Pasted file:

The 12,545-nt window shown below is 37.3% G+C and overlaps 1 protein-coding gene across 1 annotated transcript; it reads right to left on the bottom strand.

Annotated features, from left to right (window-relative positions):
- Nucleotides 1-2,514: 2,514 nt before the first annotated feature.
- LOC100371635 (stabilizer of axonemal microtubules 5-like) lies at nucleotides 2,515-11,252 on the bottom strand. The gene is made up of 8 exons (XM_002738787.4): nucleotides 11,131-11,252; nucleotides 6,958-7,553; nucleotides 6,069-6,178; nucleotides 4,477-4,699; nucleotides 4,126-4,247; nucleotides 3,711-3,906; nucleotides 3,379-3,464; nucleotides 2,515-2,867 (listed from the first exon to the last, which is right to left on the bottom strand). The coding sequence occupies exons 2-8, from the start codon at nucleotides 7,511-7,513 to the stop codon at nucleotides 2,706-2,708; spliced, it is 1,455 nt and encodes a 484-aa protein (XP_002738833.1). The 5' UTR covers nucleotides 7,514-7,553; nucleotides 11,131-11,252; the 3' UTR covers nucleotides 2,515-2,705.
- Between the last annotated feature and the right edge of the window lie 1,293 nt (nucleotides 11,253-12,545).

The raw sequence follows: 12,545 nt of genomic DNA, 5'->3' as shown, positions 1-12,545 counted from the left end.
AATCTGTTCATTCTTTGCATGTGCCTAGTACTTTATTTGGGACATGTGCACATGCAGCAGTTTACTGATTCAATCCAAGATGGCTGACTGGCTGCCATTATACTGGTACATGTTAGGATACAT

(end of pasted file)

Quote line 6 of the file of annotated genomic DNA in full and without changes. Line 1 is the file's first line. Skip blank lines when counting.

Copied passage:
The raw sequence follows: 12,545 nt of genomic DNA, 5'->3' as shown, positions 1-12,545 counted from the left end.